Supercopy/Lacoste (blackout), 2007 installed at Fundación Jumex, Mexico City, 2013. Photo: SUPERFLEX
Supercopy/Lacoste (blackout), 2007. Photo: Nils Stærk Gallery
Supercopy/Lacoste (blackout), 2007. Photo: Nils Stærk Gallery

Another endeavor of SUPERFLEX that challenges the concept of intellectual property rights is Supercopy/Lacoste. The collective used screenprinting to print the word “SUPERCOPY” on the knock-off Lacoste t-shirts it procured from the Thailand market. Lacoste subsequently took legal action against SUPERFLEX for violation of copyright and trademark infringement in Denmark. After the litigation process, nine documents representing the legal agreement between SUPERFLEX and Lacoste were added to the backs of the photographs. The work consists of the photographs of the persons wearing the t-shirts and the legal papers.

Today, fakes/copies of many brand products sold at exorbitant prices are both manufactured and bought. The economics of copying provides thousands with jobs and its effects have a great impact on the social, economic and daily life of especially people in the Far East. Supercopy/Lacoste not only calls attention to the economics of copying and its magnitude, but also invites the viewer to think about the desires and habits of consumers.

Free Beer Corner, 2007. Photo: SUPERFLEX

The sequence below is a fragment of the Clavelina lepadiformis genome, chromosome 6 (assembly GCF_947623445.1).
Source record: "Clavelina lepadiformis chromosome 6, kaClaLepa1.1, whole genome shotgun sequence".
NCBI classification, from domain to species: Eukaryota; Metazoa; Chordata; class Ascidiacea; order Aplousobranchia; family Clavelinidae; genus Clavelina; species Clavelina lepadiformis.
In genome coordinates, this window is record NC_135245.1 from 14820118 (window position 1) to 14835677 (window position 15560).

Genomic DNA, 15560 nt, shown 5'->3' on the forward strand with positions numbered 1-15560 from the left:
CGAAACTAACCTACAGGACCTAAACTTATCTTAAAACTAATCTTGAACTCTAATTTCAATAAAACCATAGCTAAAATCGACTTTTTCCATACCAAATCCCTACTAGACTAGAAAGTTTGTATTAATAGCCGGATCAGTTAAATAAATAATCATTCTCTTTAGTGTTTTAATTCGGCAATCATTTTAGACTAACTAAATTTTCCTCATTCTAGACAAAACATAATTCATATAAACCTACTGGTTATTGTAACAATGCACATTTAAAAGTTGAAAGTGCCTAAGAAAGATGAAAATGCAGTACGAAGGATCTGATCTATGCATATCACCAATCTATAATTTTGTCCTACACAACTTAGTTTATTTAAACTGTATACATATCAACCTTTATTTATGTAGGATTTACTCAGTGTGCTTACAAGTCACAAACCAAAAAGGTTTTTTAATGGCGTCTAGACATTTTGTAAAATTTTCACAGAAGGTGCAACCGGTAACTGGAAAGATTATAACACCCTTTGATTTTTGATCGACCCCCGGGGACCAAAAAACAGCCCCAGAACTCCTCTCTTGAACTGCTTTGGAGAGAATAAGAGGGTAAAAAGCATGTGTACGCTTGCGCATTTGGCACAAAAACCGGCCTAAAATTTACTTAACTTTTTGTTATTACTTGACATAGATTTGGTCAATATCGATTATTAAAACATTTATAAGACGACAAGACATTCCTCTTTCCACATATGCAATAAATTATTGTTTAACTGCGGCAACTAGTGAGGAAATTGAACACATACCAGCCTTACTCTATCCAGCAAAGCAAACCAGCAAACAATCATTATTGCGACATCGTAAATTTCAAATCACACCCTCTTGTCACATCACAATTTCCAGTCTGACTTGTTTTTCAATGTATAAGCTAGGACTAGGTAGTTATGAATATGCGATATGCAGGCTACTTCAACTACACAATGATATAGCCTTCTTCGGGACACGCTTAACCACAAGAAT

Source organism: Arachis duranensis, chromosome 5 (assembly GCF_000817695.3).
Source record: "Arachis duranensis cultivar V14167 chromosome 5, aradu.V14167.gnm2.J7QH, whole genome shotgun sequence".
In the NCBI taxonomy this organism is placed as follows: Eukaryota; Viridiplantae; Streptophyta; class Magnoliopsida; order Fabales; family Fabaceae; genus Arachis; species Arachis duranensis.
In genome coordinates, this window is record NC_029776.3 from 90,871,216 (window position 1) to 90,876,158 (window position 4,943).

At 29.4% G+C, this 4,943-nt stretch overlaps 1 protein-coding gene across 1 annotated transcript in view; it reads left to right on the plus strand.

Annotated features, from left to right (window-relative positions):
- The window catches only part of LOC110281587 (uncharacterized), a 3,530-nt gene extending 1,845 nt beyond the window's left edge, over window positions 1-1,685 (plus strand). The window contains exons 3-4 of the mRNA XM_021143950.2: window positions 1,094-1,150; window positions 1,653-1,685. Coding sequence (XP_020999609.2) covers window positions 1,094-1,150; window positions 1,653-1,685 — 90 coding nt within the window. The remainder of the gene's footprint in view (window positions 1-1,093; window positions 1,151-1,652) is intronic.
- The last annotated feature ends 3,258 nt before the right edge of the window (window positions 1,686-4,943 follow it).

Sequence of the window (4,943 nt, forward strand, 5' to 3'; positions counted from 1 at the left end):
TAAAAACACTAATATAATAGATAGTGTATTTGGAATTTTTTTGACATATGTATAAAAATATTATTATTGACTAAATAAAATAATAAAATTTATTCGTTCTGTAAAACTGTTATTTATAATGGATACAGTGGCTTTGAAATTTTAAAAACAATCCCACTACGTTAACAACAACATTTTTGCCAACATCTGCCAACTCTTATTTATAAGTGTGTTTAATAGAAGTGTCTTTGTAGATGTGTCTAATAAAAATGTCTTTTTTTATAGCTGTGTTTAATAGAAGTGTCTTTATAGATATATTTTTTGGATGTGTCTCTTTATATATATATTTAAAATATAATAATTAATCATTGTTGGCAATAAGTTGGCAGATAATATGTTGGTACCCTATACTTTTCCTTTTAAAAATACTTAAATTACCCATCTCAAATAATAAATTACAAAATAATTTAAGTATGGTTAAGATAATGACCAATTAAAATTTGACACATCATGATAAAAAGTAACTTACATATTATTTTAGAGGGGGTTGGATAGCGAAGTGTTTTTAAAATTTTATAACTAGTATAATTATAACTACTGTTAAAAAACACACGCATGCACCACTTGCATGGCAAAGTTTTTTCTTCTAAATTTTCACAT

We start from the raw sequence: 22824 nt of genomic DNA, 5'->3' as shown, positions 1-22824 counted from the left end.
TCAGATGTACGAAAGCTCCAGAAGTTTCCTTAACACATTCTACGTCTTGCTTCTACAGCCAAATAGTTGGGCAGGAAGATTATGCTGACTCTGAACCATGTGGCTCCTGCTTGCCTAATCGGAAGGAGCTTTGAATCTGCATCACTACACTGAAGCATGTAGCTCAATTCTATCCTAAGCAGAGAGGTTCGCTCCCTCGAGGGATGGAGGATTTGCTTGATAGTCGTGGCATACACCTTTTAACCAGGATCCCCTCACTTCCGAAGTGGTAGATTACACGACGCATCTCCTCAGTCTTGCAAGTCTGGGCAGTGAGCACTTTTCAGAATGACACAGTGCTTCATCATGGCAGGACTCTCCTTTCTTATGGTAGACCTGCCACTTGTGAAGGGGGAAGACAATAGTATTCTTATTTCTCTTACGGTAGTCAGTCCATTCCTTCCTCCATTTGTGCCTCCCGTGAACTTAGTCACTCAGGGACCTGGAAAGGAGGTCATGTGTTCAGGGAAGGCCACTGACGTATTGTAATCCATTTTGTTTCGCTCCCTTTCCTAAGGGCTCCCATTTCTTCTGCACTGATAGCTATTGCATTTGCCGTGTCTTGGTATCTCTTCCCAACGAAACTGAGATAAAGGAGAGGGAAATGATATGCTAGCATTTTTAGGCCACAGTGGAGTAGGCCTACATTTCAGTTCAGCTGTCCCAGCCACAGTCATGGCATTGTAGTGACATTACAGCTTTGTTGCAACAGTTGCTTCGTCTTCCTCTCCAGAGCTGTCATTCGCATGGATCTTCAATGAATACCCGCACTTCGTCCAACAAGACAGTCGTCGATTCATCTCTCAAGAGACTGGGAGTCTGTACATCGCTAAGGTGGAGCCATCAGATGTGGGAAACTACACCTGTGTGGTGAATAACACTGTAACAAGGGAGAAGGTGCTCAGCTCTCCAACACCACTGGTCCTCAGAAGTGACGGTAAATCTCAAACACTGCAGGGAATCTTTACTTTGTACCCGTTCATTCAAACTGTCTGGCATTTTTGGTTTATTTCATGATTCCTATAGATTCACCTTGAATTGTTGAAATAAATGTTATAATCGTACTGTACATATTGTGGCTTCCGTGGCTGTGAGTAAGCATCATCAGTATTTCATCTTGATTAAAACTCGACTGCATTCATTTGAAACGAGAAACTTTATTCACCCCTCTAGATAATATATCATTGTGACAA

Free Beer Corner, 2007. Photo: SUPERFLEX
Free Beer/Brewing Kit, 2005 installed at Centre d'Art Contemporain, Geneva, 2007. Photo: Francis Ware

In its work Free Beer, in which SUPERFLEX reflects on the relationship between economics and intellectual property rights, the word “free” is a reference to “Free Speech,” not to be confused with “cost-free.” This concept was inspired by the free software activist Richard Stallman, who is known for saying, “‘Free software’ is a matter of liberty, not price.” The work proposes a counter-system to the contemporary system of copyright. Collaborating with the students of Copenhagen IT University, the Collective produced a beer that they called Vores (Our Beer). The recipe and branding elements of the beer are accessible for use by everyone under the Creative Commons (Attribution-ShareAlike 2.5) license. Free Beer has been brewed in a variety of breweries, workshops and kitchens all over the world, including in Taipei, Sao Paolo, Los Angeles, Munich, Knoxville, Lausanne, Cornwall, Bolzano and Auckland, with or without the participation of SUPERFLEX.

 
Free Sol LeWitt, 2010. Installed at Van Abbemuseum, Eindhoven. Workshop. Photo: Peter Cox